Classes and jobs tend to send you into monster-infested areas of the academy, although you're limited in where you can go until your character reaches a specific year. Naturally, these areas serve as the game's dungeons. If you've ever played Atelier Iris 3, things are actually very similar here. Each dungeon is divided up into a large number of sections you can explore, each filled to the brim with treasure, alchemic materials, and monsters. Monsters roam the map as blobs, with the blob's shape and color telling you what sort of monsters you'll face. Small red blobs are average, large red blobs are strong, blue blobs are so weak that you can defeat them without fighting, and spiky red blobs or blobs wearing crowns represent bosses.
Run into monsters unprepared, and they'll start off with an advantage, but slash them with your sword, and you've suddenly leveled the playing field. However, unlike most RPGs, Mana Khemia specifically discourages you from fighting every monster, as each dungeon is pseudo-timed. At the corner of the screen is a clock, which counts down from sunrise to sunset, and advances as you move around or engage in battles. When the clock reaches sunset, the sun goes down, and all hell breaks loose because the monsters change. They grow much faster, significantly stronger, and even the formerly weak blue blobs require a fight. While it's possible to continue in the dungeon or wait for the sun to rise again, it's quicker to leave and come back another time, thus encouraging speed and not slaughter. You want to dodge foes by either slipping past them or jumping over them, which can be a bit touch-and-go. The hitboxes on monsters are bizarre, and you'll sometimes find yourself getting into a fight you were sure you had dodged, or missing a slash at an enemy who was right in front of you. This becomes extremely frustrating when you've only got 10 minutes left before sunset.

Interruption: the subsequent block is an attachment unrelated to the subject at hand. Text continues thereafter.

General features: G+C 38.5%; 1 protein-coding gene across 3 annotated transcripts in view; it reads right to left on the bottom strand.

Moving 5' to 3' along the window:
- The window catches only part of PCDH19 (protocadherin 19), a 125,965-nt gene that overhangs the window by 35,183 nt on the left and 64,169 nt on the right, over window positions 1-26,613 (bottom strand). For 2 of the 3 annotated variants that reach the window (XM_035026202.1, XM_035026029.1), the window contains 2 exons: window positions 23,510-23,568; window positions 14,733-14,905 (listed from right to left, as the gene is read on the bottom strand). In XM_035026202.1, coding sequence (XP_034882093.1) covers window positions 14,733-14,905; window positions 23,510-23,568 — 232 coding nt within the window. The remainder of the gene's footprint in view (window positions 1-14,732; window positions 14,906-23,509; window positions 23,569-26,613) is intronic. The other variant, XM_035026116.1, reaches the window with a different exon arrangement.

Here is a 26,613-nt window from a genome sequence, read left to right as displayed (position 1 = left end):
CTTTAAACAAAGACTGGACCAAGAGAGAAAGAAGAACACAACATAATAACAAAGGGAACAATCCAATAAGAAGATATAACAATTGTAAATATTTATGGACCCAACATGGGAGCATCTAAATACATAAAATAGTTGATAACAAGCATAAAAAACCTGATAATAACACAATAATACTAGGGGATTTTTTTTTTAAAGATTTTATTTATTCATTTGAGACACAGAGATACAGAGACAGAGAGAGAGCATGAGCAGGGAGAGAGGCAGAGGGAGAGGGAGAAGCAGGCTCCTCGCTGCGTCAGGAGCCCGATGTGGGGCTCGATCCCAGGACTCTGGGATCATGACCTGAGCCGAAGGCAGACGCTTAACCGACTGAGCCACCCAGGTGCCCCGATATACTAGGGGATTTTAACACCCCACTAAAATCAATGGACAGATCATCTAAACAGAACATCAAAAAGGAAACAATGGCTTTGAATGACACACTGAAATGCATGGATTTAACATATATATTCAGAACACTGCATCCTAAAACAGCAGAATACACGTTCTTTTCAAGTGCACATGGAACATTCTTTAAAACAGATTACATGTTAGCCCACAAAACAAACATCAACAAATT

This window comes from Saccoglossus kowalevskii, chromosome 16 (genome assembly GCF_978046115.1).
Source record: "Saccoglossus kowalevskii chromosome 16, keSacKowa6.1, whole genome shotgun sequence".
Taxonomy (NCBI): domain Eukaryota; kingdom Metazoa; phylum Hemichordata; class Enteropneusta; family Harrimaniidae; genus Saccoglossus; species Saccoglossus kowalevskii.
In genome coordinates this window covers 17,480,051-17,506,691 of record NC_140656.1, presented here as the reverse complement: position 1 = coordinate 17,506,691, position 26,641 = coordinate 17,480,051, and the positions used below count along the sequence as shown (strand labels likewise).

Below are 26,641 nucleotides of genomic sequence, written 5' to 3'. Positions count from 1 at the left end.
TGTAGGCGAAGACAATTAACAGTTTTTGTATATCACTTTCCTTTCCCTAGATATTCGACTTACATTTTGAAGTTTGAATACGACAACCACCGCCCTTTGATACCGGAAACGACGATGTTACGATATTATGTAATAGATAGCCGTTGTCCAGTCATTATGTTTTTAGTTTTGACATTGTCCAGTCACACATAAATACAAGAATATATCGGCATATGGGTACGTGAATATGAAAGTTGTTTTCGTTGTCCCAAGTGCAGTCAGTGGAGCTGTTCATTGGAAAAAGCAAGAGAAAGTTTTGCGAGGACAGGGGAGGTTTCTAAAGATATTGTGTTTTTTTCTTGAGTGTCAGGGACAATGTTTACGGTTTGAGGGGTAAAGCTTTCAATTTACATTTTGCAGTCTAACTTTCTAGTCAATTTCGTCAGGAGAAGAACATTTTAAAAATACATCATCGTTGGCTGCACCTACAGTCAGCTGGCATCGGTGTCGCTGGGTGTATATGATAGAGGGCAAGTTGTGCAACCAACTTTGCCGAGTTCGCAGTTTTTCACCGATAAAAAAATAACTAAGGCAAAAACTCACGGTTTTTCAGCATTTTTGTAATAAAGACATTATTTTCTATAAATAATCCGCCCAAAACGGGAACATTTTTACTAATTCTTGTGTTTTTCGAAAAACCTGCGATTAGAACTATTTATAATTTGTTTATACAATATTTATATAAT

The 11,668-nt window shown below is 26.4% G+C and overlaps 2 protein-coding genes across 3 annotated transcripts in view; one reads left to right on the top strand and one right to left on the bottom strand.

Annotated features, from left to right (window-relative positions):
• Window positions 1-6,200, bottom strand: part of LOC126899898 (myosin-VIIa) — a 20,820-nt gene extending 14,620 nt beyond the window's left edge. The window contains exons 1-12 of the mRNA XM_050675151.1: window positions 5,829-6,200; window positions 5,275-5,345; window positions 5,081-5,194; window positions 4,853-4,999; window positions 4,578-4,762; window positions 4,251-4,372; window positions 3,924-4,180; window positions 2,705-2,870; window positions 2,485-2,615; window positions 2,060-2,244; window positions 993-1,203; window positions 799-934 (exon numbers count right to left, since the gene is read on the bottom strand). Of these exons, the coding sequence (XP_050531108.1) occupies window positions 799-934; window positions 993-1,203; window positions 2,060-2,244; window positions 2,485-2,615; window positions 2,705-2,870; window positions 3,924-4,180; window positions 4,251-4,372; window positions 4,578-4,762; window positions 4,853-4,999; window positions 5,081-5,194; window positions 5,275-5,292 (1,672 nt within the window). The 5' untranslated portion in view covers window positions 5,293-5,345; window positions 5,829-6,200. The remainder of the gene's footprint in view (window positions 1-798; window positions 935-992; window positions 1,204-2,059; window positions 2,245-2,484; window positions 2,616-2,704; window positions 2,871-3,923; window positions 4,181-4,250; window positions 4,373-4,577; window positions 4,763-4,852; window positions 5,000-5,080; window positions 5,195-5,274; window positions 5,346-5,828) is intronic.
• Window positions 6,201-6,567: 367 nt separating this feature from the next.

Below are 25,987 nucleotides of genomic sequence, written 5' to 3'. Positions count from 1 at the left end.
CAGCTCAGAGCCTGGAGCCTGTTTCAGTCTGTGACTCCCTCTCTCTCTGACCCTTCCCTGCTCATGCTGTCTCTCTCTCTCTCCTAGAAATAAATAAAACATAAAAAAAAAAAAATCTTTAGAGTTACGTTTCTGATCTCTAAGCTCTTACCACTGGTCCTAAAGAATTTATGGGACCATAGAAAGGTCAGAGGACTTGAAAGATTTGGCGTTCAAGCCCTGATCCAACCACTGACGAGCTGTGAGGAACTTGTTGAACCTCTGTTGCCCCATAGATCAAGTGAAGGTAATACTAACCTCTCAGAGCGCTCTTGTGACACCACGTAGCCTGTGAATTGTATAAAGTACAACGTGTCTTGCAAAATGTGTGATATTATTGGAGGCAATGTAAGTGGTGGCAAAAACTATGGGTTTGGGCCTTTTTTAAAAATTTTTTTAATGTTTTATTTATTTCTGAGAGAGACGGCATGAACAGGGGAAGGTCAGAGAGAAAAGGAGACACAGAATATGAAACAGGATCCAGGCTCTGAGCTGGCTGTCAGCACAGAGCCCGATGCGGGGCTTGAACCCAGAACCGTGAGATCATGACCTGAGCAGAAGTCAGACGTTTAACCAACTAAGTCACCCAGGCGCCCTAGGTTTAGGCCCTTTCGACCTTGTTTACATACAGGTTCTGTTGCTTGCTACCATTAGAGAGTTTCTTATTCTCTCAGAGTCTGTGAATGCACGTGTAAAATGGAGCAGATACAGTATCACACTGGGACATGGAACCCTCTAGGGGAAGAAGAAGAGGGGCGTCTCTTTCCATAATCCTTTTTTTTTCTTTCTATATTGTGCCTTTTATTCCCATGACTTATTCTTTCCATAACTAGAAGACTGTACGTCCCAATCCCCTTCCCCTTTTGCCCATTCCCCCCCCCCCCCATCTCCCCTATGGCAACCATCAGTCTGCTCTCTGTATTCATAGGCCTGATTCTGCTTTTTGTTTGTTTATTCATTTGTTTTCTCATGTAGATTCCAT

If you have to get into a fight, Mana Khemia offers a surprisingly enjoyable battle system. For those who played Atelier Iris 3, the time card battle system has returned. The turn order of combat is shown as a series of "cards" at the top of the screen, with each card representing a minute. Characters and enemies alike can only act when a card with their face reaches the marker. You can cast spells that create your own "time cards" and thus activate when time runs down, and it's even possible to alter the time cards by moving up characters or knocking back enemies to change the turn order.